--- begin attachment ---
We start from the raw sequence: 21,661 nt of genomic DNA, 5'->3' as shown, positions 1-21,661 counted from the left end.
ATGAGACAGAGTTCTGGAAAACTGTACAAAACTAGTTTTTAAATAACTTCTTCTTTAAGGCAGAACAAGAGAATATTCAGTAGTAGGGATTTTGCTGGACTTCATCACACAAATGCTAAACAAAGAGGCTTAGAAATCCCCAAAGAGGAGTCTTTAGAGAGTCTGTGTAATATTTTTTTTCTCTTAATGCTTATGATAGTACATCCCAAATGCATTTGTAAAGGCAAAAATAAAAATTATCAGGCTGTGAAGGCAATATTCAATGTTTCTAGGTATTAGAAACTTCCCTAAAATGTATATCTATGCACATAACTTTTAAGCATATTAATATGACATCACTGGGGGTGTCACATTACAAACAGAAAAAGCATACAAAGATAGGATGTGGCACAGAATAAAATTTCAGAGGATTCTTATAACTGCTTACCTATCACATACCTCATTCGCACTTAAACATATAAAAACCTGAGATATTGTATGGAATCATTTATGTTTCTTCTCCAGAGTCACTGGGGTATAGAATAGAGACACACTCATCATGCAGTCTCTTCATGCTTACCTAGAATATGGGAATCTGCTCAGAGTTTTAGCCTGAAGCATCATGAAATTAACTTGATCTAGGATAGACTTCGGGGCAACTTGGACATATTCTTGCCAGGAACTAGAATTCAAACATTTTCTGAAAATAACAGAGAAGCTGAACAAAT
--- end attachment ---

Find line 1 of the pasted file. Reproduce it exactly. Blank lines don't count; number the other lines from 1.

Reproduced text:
We start from the raw sequence: 21,661 nt of genomic DNA, 5'->3' as shown, positions 1-21,661 counted from the left end.